Great Lakes Towing launches new Caribbean breakbulk service

Written by Marine Log Staff
New breakbulk service will use fully enclosed warehouse barge Crimson Clover

service will use fully enclosed warehouse barge Crimson Clover [Photo: GLE}

The Great Lakes Towing Company (GLT) has purchased the 5,800 tonnes cargo deadweight capacity, fully enclosed warehouse barge Crimson Clover from Crimson Shipping and has created a new operating company named Great Lakes East, LLC (GLE) that is launching a Jones Act compliant breakbulk service from Fernandina Beach, Fla., to San Juan Puerto Rico.

Great Lakes East, (GLE) will operate a domestic and international marine transportation service that will effectively reactivate Crimson Shipping’s former business, which based out of Mobile, Ala. GLE will, however, load out of the Port of Fernandina.

GLE is a U.S. flag, Jones Act compliant, ocean freight carrier that specializes in breakbulk commodities such as paper, lumber, steel, and other breakbulk products with RORO cargo capabilities facilitated by the barge’s self-loading/unloading side ramp configuration.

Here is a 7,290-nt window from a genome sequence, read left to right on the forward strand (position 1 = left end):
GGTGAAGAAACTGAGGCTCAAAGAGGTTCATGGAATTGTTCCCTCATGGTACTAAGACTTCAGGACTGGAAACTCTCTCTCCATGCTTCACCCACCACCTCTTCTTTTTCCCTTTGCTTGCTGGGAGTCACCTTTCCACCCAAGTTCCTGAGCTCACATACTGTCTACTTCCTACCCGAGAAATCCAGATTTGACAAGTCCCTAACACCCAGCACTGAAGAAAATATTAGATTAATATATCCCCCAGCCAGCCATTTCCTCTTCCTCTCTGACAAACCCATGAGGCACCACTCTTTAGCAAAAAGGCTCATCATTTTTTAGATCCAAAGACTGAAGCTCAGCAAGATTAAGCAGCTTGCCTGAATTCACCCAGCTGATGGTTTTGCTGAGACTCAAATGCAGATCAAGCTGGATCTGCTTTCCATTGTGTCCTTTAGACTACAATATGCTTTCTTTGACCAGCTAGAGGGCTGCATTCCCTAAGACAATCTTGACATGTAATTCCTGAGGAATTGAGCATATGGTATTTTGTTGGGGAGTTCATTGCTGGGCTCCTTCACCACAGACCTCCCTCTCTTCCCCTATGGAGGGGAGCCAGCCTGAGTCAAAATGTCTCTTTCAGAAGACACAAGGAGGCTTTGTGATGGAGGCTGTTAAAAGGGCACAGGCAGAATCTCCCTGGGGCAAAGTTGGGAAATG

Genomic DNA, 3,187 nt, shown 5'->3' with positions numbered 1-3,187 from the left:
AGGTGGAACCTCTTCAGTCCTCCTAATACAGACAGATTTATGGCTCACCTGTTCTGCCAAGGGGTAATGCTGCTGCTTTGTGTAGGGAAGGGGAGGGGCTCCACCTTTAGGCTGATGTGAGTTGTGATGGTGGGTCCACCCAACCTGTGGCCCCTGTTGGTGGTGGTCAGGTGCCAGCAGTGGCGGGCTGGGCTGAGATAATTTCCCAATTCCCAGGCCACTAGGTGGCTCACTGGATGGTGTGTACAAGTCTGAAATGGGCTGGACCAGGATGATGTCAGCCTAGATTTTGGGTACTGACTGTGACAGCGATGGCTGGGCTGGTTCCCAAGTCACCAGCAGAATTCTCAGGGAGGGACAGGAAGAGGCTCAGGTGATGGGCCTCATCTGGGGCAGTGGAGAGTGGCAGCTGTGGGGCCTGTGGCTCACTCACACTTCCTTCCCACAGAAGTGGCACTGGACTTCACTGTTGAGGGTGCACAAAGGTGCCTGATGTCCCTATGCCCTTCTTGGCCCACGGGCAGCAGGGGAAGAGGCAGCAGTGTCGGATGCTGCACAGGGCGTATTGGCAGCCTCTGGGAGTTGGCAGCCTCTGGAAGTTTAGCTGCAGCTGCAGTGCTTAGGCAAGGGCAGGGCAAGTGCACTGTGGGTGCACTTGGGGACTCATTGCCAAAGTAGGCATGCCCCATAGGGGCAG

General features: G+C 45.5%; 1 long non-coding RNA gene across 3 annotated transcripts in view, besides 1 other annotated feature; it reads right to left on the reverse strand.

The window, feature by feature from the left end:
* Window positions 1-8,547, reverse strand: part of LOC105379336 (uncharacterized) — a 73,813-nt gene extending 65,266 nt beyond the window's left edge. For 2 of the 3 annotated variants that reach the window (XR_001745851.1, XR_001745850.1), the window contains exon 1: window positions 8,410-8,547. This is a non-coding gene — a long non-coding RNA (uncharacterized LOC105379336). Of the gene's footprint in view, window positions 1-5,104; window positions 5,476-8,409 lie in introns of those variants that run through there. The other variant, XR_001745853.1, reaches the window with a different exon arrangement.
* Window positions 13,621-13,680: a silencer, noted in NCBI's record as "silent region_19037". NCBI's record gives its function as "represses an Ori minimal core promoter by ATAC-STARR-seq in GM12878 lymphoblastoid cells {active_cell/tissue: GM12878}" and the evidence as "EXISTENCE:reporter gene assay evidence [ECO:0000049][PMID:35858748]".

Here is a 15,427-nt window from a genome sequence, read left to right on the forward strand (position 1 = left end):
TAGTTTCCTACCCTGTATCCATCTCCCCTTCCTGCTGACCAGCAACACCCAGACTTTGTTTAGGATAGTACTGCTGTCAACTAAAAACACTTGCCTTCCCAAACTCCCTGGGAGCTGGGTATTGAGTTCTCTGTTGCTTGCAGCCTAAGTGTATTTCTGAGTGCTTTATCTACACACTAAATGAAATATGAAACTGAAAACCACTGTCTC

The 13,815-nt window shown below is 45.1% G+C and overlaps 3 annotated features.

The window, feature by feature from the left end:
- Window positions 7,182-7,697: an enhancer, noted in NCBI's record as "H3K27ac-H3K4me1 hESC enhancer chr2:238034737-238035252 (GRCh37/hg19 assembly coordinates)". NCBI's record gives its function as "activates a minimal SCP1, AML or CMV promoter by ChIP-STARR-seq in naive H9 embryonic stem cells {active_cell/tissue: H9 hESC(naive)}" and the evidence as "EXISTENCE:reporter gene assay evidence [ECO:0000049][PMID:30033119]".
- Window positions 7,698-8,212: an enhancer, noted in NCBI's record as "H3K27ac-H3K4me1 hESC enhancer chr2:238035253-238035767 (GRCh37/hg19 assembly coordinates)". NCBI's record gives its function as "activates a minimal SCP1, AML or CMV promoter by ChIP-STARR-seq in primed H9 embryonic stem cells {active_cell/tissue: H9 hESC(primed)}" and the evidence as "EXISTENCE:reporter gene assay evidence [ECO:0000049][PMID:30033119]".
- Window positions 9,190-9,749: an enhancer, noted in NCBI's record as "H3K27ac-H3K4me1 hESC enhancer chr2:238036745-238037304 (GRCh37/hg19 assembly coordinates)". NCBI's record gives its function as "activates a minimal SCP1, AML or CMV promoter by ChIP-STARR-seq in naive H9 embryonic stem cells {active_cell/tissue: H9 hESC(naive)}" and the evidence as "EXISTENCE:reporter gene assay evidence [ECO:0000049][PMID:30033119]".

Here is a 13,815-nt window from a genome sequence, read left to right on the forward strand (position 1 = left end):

The Caribbean breakbulk service has a regular service to San Juan and, on inducement, will call neighboring islands and other ports in the Central Caribbean basin.

“Shippers in the domestic trade expressed the need for a breakbulk conveyance alternative to move forest and steel products in the Puerto Rico trade and we responded with a proven solution” said Joe Starck, president of The Great Lakes Towing Company. GLE’s maiden voyage is scheduled to depart Fernandina Beach on July 3, 2024. GLE is actively taking orders and receiving cargo at Fernandina.

GLE has partnered with best-in-class terminal operators in the Port of Fernandina and San Juan to receive, load, discharge, and store weather-sensitive cargo in on-dock warehouses. It says that it is “excited to offer a service that can leverage last mile on-dock rail in Fernandina and a strategic, niche loading port that is easily accessible from the main highways in Northeast Florida.”

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